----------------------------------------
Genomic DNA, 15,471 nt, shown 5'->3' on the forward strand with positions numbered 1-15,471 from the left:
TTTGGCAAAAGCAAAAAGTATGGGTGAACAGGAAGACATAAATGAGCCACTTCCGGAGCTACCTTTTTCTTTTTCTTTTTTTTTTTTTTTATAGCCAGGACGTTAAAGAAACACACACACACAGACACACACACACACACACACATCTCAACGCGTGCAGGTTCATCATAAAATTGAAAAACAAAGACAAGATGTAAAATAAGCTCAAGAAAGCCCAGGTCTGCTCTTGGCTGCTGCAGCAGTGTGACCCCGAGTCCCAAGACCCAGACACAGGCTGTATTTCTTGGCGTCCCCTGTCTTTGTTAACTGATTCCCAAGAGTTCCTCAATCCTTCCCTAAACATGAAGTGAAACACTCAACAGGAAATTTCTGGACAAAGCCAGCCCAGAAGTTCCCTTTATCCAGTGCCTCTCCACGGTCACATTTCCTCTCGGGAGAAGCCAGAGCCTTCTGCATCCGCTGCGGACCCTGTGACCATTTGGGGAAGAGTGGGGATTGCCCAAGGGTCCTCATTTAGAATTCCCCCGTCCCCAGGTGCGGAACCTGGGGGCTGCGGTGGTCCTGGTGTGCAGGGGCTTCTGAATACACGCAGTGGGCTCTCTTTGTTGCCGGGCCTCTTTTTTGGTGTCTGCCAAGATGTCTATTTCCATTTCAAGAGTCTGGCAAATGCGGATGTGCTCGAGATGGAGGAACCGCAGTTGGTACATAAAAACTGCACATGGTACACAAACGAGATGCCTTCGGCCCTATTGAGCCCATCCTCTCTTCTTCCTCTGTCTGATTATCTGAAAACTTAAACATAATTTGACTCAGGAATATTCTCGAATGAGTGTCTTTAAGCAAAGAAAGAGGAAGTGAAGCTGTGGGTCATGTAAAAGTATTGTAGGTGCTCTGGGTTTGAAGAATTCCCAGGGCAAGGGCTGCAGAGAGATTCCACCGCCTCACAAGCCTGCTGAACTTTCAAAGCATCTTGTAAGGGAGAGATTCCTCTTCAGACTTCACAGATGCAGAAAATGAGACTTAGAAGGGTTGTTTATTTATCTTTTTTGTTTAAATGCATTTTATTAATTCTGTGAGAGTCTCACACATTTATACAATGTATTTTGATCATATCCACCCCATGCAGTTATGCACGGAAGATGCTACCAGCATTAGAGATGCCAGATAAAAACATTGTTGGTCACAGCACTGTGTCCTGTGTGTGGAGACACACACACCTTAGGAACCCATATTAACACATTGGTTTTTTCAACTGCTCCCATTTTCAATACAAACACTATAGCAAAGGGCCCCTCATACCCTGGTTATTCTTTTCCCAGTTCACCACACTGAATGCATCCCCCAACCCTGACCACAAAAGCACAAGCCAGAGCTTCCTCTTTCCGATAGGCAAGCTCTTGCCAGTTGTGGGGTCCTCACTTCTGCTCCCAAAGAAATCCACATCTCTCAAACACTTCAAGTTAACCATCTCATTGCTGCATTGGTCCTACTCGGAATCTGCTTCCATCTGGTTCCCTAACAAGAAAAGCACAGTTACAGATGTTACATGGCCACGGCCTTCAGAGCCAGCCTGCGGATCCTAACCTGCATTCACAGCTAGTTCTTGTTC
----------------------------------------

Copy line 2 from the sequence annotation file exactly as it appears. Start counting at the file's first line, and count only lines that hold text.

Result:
TTTGGCAAAAGCAAAAAGTATGGGTGAACAGGAAGACATAAATGAGCCACTTCCGGAGCTACCTTTTTCTTTTTCTTTTTTTTTTTTTTTATAGCCAGGACGTTAAAGAAACACACACACACAGACACACACACACACACACACATCTCAACGCGTGCAGGTTCATCATAAAATTGAAAAACAAAGACAAGATGTAAAATAAGCTCAAGAAAGCCCAGGTCTGCTCTTGGCTGCTGCAGCAGTGTGACCCCGAGTCCCAAGACCCAGACACAGGCTGTATTTCTTGGCGTCCCCTGTCTTTGTTAACTGATTCCCAAGAGTTCCTCAATCCTTCCCTAAACATGAAGTGAAACACTCAACAGGAAATTTCTGGACAAAGCCAGCCCAGAAGTTCCCTTTATCCAGTGCCTCTCCACGGTCACATTTCCTCTCGGGAGAAGCCAGAGCCTTCTGCATCCGCTGCGGACCCTGTGACCATTTGGGGAAGAGTGGGGATTGCCCAAGGGTCCTCATTTAGAATTCCCCCGTCCCCAGGTGCGGAACCTGGGGGCTGCGGTGGTCCTGGTGTGCAGGGGCTTCTGAATACACGCAGTGGGCTCTCTTTGTTGCCGGGCCTCTTTTTTGGTGTCTGCCAAGATGTCTATTTCCATTTCAAGAGTCTGGCAAATGCGGATGTGCTCGAGATGGAGGAACCGCAGTTGGTACATAAAAACTGCACATGGTACACAAACGAGATGCCTTCGGCCCTATTGAGCCCATCCTCTCTTCTTCCTCTGTCTGATTATCTGAAAACTTAAACATAATTTGACTCAGGAATATTCTCGAATGAGTGTCTTTAAGCAAAGAAAGAGGAAGTGAAGCTGTGGGTCATGTAAAAGTATTGTAGGTGCTCTGGGTTTGAAGAATTCCCAGGGCAAGGGCTGCAGAGAGATTCCACCGCCTCACAAGCCTGCTGAACTTTCAAAGCATCTTGTAAGGGAGAGATTCCTCTTCAGACTTCACAGATGCAGAAAATGAGACTTAGAAGGGTTGTTTATTTATCTTTTTTGTTTAAATGCATTTTATTAATTCTGTGAGAGTCTCACACATTTATACAATGTATTTTGATCATATCCACCCCATGCAGTTATGCACGGAAGATGCTACCAGCATTAGAGATGCCAGATAAAAACATTGTTGGTCACAGCACTGTGTCCTGTGTGTGGAGACACACACACCTTAGGAACCCATATTAACACATTGGTTTTTTCAACTGCTCCCATTTTCAATACAAACACTATAGCAAAGGGCCCCTCATACCCTGGTTATTCTTTTCCCAGTTCACCACACTGAATGCATCCCCCAACCCTGACCACAAAAGCACAAGCCAGAGCTTCCTCTTTCCGATAGGCAAGCTCTTGCCAGTTGTGGGGTCCTCACTTCTGCTCCCAAAGAAATCCACATCTCTCAAACACTTCAAGTTAACCATCTCATTGCTGCATTGGTCCTACTCGGAATCTGCTTCCATCTGGTTCCCTAACAAGAAAAGCACAGTTACAGATGTTACATGGCCACGGCCTTCAGAGCCAGCCTGCGGATCCTAACCTGCATTCACAGCTAGTTCTTGTTC